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What Are My Coins Worth?

Determining Coin Value

A coin's worth is determined by whatever someone is willing to pay for it.

I know that is not what you wanted to hear, but coins are just like anything else that you purchase.

The price is set by supply and demand.


To get a good idea of your coin's worth consider the following:
U.S. Mintmark S
U.S. Mintmark P
  • First, identify the coin.

    What country issued the coin? What is the mintmark (if any), the date and the face value? Was there more than one design used that year, if so which one is it?

    This first step can usually be determined fairly easily.

  • Second, determine that the coin is authentic. There are counterfeits and alterations of many coins. If this is a valuable coin the buyer may insist upon an expert's opinion.

  • Third, what grade is the coin?

  • Fourth, has it been cleaned or damaged in any way? Coin collectors prefer coins that have not been cleaned or polished in any way.

Once you have completed these steps you can use this information to locate your coin in a coin price guide for a good idea of the coin's worth.

Some of these price guides will publish a wholesale price and a retail price. The wholesale price is a price from one dealer to another. The retail price is the price a dealer uses to sell coins to a collector.

Actual prices won't be exact, they may be a little higher or lower than those published. However, if a dealer is buying a coin from a collector, he will usually pay less then wholesale, so bear that in mind.

Recommended Price Guides:

  • The Standard Catalog of World Coins by Chester L. Krause and Clifford Mishler. Five volumes, each covering a different century from 1601 to the present. Each identifies and lists prices for coins from around the world.

  • A Guide Book of United States Coins also known as "The Red Book", which is published annually. This is a commonly used retail price guide, and it also includes a wealth of other useful information.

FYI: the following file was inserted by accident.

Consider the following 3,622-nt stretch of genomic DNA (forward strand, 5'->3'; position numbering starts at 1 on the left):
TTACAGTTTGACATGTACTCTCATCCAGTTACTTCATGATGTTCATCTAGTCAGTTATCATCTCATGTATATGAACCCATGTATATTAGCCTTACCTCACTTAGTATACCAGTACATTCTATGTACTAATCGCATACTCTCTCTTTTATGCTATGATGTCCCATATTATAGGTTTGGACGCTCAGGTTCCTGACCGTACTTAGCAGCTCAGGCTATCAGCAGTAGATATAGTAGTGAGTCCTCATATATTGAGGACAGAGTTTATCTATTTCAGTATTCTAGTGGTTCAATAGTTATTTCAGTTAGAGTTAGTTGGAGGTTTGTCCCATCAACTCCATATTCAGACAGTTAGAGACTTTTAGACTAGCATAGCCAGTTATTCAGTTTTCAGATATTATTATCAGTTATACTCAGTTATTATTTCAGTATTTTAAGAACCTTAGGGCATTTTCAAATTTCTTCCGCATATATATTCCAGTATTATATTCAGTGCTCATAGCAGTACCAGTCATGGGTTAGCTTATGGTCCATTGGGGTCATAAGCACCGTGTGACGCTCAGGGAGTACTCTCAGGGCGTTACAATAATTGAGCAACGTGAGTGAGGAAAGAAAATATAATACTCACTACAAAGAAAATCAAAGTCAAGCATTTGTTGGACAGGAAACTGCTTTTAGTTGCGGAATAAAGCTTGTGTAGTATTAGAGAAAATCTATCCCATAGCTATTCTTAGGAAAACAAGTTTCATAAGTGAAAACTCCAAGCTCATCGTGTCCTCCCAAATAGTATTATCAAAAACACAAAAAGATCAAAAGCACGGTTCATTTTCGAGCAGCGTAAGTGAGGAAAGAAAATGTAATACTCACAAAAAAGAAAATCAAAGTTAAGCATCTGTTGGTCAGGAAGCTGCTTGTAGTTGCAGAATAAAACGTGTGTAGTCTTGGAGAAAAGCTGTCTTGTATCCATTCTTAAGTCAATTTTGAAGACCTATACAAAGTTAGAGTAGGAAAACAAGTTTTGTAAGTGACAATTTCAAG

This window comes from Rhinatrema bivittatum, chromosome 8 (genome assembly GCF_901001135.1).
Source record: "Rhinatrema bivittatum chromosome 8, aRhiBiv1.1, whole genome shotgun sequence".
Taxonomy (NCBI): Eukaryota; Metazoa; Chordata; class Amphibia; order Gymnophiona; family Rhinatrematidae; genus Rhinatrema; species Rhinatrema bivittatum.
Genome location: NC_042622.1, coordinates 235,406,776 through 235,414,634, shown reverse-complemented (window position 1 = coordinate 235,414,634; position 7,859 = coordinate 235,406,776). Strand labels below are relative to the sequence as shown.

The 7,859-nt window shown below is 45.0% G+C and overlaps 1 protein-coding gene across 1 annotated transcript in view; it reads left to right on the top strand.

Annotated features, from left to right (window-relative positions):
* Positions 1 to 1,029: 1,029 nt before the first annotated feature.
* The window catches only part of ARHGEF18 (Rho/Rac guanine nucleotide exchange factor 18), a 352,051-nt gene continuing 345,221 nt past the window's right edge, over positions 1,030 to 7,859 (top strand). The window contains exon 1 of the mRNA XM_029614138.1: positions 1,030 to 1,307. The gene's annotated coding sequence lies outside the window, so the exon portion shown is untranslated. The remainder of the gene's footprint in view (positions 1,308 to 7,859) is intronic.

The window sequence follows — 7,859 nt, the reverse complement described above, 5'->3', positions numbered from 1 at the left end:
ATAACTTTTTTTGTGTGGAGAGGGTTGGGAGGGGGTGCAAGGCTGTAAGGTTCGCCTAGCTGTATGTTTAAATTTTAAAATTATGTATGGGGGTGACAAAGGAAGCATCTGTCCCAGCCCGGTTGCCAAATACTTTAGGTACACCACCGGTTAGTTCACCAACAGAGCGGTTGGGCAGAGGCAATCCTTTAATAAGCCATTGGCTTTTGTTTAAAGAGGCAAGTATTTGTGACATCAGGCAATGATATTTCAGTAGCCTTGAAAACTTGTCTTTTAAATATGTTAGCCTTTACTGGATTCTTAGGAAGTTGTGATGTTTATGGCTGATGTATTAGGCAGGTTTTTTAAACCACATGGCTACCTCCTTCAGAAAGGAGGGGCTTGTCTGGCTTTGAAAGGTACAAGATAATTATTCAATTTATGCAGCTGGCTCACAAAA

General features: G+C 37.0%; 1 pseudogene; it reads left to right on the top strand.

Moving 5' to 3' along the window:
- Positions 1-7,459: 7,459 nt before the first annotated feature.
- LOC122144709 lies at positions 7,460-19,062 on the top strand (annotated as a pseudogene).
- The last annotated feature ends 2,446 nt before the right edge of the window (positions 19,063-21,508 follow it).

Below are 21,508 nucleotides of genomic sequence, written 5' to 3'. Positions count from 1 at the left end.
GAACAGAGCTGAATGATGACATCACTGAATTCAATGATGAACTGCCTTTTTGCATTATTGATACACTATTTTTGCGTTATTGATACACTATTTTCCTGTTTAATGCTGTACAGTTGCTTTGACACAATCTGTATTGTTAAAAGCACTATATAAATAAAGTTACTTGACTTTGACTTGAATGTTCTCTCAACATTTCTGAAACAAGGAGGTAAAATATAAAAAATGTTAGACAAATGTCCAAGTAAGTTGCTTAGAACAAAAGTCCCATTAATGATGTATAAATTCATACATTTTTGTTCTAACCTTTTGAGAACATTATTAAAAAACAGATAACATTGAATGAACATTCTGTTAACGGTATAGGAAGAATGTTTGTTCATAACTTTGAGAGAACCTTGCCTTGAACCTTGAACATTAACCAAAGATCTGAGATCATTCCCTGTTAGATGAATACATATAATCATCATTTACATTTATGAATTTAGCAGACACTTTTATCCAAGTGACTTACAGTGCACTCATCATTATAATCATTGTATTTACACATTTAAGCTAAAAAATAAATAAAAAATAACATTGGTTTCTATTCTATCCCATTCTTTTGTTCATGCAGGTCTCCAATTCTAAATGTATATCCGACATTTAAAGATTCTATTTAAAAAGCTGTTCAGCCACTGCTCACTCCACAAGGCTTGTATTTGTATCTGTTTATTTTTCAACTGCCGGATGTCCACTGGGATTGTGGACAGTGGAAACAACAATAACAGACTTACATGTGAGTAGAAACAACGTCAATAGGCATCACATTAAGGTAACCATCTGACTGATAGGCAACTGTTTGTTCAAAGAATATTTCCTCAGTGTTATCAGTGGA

• More frequently published retail prices for U.S. coins are available in trade papers or coin magazines like Coin Values, Coin Prices and Coinage.

  • In most dealer to dealer transactions, the Coin Dealer Newsletter is the principal price guide. It is commonly known as the "Greysheet". Coin Dealer Newsletter also publishes the "Greensheet", which covers paper money and the "Bluesheet", which lists sight unseen prices for certified coins.

  • When buying U.S. coins from the public, "A Handbook of United States Coins", commonly known as the "Blue Book", is another guide dealers sometimes consult.

  • Numismatic News publishes prices for all 3 levels of coin prices (dealer buy, bid and retail).

You can also find some price guides Online. Just be sure that the particular site you are using is regularly updated.

I have found that the sites listed here are accurate and updated on a regular basis.

Online Price Guides.......

  • Highly recommended: At Coin Values Discovery you can just follow the links to the different coin series to find grading images to compare with your coins and judge their condition. Then check the value charts to discover their full value.
  • Numismedia: You can view the fair market value of coins for free, or you have the option to subscribe.

  • Professional Coin Grading Service Daily Price Guide: Free pricing information for all United States coins.

Be aware that it is difficult to break even or make a profit by selling too soon after purchasing a coin or coins.

As stated above, the dealer will sell the coin to a collector at retail price, but he will buy it from the collector at wholesale price.

The reason he does this is because he is in business to make a profit so he must buy it cheap enough so that he can sell it again and make a profit.

Here is the thing to remember:

While it is important to know what your coin is worth, you should buy coins because you like them and intend to keep them.

They may eventually go up in value, and they probably will, but not immediately.

If your only reason for buying them is a quick profit, then you are not really a coin collector, you are considered to be an investor.

For some great deals on Coins and Coin Collecting Supplies visit my friends at Jake's Marketplace, Inc. They have a very comprehensive selection to choose from and give great discounts!

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